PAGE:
Non-sales Executives Need Access to CRM Data: Here’s How They Can Get It
No one doubts that the customer relationship management (CRM) system is a central store of data vital to a company’s operation, but that system doesn’t store all the data about a company’s operations or its financials. In fact, the business’ enterprise resource planning (ERP) solution, not its CRM application, is typically the company’s system of record. That said, the CRM database contains a lot of data about activities that people across the company find interesting.
A business’s ERP system records the facts of which items or services were sent to which customer, what the price was, and how much profit they generated, but the CRM system contains data about the future. Planning and projects are based on future projections: Future sales data are gleaned from the CRM database. Using the CRM system to access those data isn’t typically part of the accounting department or quality control manager’s job description, however; nor are CRM data stored and organized in a way that enables everyone to gain insights.
The typical and most logical way to distribute CRM data to those who need them is to use a top-down data approach. Executives in departments other than sales can interpret and communicate information from the CRM system to their departments so that everyone is working from the same data. Just saying it does not make it happen, though: The chief financial officer (CFO) is no more able to use and report on data in the CRM system than the accounting clerk is. There has to be a translation layer and a means of distributing the information.
CRM systems are designed to store data in detail: records of individual contact events, emails, notes on conversations, and so on. Most CRM systems also emphasize grouping and categorizing contact events, customers, and salespeople. Reporting and monitoring within the sales department tends to be based on groupings because examining individual customers repeatedly is tedious.
These aggregations and summary views may be exactly what non-sales executives need from the CRM system. If that’s the case, they may simply need a sign-in or link to the standard report.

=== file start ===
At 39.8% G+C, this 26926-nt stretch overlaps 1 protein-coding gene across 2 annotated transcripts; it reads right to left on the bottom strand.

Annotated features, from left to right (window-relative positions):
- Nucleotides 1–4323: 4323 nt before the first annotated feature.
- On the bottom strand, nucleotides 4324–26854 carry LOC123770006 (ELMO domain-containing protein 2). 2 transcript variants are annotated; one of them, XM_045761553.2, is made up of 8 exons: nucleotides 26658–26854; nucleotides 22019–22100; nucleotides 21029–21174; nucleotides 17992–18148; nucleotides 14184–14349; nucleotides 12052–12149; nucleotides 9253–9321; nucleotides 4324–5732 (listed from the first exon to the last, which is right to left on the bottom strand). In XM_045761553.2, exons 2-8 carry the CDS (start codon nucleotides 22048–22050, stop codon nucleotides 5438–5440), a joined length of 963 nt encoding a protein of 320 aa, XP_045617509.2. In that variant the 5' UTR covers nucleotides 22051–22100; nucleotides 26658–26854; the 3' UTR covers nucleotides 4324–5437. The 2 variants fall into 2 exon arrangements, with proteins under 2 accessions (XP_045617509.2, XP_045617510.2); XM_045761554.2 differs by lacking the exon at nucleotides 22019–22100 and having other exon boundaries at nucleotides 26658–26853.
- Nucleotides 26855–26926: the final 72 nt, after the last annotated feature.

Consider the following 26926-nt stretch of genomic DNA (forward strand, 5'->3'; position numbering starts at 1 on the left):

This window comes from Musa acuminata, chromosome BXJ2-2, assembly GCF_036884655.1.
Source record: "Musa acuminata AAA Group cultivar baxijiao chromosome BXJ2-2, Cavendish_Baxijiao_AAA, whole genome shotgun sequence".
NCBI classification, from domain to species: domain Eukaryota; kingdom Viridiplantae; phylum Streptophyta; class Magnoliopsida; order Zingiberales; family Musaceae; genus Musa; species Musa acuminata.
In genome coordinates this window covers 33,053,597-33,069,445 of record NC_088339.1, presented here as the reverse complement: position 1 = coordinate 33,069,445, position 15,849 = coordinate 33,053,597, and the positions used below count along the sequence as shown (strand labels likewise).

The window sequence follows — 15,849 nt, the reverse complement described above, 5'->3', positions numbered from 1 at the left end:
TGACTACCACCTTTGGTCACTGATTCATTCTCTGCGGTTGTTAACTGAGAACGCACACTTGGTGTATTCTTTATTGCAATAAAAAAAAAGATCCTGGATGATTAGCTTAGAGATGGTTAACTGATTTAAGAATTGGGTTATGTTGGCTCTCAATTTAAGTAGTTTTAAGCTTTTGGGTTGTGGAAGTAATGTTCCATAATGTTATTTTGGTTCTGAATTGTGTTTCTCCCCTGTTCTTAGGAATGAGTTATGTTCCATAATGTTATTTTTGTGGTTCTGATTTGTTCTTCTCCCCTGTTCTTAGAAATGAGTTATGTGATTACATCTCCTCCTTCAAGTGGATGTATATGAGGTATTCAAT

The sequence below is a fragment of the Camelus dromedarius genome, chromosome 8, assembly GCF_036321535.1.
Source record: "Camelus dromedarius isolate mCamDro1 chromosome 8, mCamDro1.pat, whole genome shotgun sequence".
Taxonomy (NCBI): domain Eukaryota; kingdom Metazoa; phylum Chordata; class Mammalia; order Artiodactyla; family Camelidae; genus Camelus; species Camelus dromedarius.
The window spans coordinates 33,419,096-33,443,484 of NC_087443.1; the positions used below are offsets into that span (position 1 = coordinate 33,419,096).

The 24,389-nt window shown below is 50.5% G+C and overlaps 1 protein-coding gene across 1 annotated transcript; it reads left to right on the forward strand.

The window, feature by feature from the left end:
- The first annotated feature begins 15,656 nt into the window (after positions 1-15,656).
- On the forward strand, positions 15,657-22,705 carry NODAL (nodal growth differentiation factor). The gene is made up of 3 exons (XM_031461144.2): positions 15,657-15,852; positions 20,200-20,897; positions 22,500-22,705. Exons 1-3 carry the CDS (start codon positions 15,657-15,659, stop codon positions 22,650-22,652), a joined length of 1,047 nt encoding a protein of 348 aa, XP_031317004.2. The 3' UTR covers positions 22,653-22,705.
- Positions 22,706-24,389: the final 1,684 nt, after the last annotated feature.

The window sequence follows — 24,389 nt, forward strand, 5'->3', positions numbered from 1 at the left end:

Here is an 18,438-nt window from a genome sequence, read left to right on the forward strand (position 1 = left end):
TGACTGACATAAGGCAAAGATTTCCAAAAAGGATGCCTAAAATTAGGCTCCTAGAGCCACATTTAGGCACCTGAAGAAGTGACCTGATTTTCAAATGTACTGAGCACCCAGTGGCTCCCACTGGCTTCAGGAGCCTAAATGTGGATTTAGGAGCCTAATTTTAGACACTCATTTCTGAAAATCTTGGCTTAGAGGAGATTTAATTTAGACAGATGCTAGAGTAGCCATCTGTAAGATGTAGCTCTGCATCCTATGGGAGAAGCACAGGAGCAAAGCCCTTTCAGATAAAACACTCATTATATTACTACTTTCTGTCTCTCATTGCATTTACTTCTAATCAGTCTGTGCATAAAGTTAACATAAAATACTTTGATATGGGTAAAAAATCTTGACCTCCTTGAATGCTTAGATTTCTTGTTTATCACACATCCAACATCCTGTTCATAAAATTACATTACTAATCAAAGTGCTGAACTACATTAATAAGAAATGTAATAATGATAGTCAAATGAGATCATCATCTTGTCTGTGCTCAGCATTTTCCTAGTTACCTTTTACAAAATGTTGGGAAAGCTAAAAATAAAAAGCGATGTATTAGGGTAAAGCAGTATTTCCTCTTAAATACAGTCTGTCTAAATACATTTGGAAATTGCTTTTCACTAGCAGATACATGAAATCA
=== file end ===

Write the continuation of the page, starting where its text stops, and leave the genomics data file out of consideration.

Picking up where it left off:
Standard reporting in the CRM application typically won’t be what non-sales executives want to see. Even if the standard report is good, executives might want something different to assert the uniqueness of their department.
Many companies bring in their companywide business intelligence (BI) tool to create custom reports. Non-sales executives are likely already getting reporting through the BI tool, so adding the CRM system as a data source with customized views is a just another project for the BI team.
Typically, non-sales executives need access to CRM data to make projections based on sales predictions. Making predictions automatically is the arena of advanced analytics. The predictions might be built into the CRM system, or they may come from a separate group and technology. Whatever the case, non-sales executives have the opportunity to direct what’s predicted and the format in which it’s delivered to their department. This process is a better fit for changing projections and planning based on CRM data because it removes the human interpretation element. The potential downside is that a company could end up with several different predictions in the same area.
With all the formal systems for aggregate reporting and advanced analytics, many executives will still want a personal sign-in to the CRM system. Think of this desire as a need to extend their control.
Few of these high-level executives will attend training on how to use the CRM system, but they’ll still want the ability to look at the detailed records of customers and prospects. Fortunately, most CRM systems have limited-access user roles; users assigned such a role can only view records without being able to make changes. Combine this limited access with a more formalized reporting or advanced analytics process, and non-sales executives get the CRM data they need.